THE FEDERAL Court of Australia has dismissed BHP Mitsubishi Alliance’s (BMA) appeal of last year’s contentious Fair Work Commission decision that granted CFMEU officials access to the crib rooms of dragline machinery at the joint venture’s central Queensland Caval Ridge coal mine.
The case, which gathered widespread attention as a landmark test of the controversial ‘lunchroom access provisions’ of the Fair Work Act, added to the legislation by then-workplace relations minister Bill Shorten in 2013, involved the CFMEU seeking access to two draglines to hold discussions with three BMA employees.
The single commission member decision saw Deputy President Asbury find the dragline crib rooms were not rooms or areas within the meaning of s.492(3) given that those areas on the dragline were primarily functional work areas, i.e. areas within operating pieces of equipment.
The CFMEU appealed DP Asbury’s ruling to a Full Bench of the Fair Work Commission, which ultimately agreed with the union that the dragline crib rooms fell within the description of paragraph (b).
DP Asbury was incorrect in interpreting s.492(3)(b) as meaning that the area must be for the ‘primary’ or ‘single’ purpose of taking a meal or other breaks, the Full Bench said.
“We do not consider that the use of the area for multiple purposes deprives it of the description in paragraph (b). The words of the paragraph do not require a sole purpose or a sole use and there would be few areas of any workplace that could fit such a description,” the Full Bench said.
“In our view the key consideration is the purpose or purposes of providing the area from the employer’s perspective. As the area is provided, in part, for the taking of meal and other breaks it satisfies the description in paragraph (b).”
Read AREEA’s write-up of the Full Bench decision here.
Federal Court dismisses BMA appeal
In the employer’s latest attempt to prevent union access to its draglines, BMA appealed to the Federal Court on jurisdictional grounds, asking the Court whether “purpose” of the “default location” in s492(3)(b) requires the single or sole purpose of the room or area to be taking meal or other breaks.
In the decision of Justices Jessup, Tracey and Reeves, the Court backed the Full Bench’s interpretation of the ‘lunchroom provisions’ and dismissed BMA’s appeal.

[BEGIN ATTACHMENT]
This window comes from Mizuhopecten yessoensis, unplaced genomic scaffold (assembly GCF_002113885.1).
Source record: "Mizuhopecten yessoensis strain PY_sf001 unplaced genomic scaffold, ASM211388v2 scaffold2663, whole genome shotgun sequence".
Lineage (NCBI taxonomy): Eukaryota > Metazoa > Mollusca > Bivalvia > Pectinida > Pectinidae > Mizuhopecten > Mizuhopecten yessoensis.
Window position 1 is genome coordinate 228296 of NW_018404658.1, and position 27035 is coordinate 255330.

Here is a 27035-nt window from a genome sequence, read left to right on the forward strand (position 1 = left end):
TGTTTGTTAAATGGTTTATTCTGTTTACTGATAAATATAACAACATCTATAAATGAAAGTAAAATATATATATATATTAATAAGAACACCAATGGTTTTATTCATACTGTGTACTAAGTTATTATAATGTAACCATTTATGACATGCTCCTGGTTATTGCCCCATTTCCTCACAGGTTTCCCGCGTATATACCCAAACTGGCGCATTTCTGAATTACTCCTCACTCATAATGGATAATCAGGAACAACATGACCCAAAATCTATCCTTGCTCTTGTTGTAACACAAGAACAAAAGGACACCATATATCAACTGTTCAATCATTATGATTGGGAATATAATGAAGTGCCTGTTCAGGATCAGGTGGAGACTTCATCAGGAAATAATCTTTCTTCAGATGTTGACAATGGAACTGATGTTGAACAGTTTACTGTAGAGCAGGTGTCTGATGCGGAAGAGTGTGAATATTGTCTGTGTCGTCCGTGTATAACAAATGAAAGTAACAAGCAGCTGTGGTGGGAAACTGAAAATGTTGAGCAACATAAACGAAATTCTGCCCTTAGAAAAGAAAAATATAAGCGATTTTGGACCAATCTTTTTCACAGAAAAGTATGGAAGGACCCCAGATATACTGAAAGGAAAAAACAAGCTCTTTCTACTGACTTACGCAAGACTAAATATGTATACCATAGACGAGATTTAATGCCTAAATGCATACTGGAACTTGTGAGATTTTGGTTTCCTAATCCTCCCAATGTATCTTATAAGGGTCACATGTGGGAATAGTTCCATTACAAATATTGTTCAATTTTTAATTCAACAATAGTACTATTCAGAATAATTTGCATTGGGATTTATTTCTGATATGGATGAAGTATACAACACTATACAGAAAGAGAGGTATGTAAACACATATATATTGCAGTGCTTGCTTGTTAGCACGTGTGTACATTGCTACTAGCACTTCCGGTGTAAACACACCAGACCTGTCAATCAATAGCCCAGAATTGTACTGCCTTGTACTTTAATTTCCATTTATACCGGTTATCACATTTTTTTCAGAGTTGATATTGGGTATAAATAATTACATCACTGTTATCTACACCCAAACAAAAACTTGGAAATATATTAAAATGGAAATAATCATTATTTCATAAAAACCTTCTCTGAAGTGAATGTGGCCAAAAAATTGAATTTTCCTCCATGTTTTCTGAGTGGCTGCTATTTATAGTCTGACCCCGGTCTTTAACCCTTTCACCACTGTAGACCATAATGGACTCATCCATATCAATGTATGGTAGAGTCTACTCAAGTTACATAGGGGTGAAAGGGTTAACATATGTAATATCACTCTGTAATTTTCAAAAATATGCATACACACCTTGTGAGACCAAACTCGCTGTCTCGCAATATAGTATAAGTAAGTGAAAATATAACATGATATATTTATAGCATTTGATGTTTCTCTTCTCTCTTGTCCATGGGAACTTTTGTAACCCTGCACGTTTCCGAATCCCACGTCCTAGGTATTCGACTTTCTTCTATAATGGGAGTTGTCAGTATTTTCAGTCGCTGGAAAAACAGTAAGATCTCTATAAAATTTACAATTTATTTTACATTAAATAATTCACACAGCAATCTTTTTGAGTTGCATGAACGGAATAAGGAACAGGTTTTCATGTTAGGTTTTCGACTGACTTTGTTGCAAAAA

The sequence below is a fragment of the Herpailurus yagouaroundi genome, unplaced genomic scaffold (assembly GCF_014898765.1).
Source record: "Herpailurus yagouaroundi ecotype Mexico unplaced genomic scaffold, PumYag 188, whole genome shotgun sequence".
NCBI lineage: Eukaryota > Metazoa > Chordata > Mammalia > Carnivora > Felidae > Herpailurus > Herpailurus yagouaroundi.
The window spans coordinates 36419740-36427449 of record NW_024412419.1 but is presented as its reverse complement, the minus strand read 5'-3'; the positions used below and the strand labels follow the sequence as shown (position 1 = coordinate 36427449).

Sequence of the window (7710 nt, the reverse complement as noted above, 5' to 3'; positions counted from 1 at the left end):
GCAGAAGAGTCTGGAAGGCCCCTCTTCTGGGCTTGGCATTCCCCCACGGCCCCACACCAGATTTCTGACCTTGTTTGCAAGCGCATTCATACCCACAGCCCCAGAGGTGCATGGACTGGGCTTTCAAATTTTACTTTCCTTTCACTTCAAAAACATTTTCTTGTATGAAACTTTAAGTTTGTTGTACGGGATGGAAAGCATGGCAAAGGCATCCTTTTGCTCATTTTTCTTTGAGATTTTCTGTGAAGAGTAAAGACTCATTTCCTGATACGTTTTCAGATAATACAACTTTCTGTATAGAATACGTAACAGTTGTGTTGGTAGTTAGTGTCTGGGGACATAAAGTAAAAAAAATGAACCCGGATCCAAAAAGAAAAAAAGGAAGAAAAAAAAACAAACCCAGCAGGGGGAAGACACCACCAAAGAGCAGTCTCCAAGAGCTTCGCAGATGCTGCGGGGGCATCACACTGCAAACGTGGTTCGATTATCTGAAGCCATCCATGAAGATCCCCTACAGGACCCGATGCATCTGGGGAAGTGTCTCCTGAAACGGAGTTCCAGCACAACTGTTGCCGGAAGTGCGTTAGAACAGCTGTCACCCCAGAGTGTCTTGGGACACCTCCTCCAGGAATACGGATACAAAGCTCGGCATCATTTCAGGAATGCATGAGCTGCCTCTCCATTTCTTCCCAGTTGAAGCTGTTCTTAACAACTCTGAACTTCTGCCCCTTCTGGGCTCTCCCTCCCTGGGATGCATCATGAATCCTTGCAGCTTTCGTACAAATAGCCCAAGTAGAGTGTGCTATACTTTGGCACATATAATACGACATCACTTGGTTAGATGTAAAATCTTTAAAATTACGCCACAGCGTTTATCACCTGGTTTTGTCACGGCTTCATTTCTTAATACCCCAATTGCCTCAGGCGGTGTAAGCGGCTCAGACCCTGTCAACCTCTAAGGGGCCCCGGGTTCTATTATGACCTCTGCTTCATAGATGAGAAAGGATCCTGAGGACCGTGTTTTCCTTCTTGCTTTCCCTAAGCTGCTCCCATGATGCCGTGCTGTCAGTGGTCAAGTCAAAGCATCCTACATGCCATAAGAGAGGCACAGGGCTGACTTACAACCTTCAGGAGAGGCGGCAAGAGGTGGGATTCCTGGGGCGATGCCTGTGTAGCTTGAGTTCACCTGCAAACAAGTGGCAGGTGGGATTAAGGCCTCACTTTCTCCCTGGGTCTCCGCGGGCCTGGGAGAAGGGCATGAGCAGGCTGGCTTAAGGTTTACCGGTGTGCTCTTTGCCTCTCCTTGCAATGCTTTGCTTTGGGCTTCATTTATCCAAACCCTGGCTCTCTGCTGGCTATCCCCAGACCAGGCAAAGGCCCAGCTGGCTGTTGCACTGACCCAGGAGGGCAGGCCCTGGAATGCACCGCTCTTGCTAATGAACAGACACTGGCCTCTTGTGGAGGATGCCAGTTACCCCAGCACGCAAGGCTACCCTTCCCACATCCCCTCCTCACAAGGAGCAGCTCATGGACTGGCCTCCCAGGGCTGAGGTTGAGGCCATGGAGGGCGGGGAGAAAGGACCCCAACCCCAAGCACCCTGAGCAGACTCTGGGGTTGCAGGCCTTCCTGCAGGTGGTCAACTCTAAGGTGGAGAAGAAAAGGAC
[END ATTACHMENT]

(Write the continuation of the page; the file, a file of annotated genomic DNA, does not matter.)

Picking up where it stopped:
“The key, in my view, to the construction of para (b) of s 492(3) lies in the connotation of the word ‘provided’,” said Justice Jessup, reading the decision.
“This does not require that the room or area have been constructed, fitted out or cordoned off with a singular use in mind. It refers, rather, to the room or area having been made available for the use or purpose referred to.
“There is nothing in the paragraph which would disqualify a room or area from meeting that description merely because the room or area also had another purpose.”
Read the Federal Court decision here.
Implications for employers
AREEA chief executive Steve Knott says this is an area of our employment laws that must be addressed urgently.
“Disputes on where unions should meet employees were rare before the Fair Work Act because union site entry laws were consistent, well understood and respected by all parties. They did not attempt to force union access into employee lunchrooms or to impose an impractical approach to the location of workplace discussions,” Mr Knott says.
“In this case, for example, the employer is left with the prospect of having to transport union officials to the draglines, shut down production-critical equipment, and allow the officials to approach employees in a confined private space – with or without the employees’ request or consent.
“We need to return to a sensible and balanced approach to how unions enter Australian workplaces and their rights and responsibilities when on site.”
Returning balance to union site entry laws is one of AREEA’s “Five Urgent Reforms”. Click here to learn more about this workplace relations campaign and to watch our animated video on why union site entry laws need to be urgently addressed.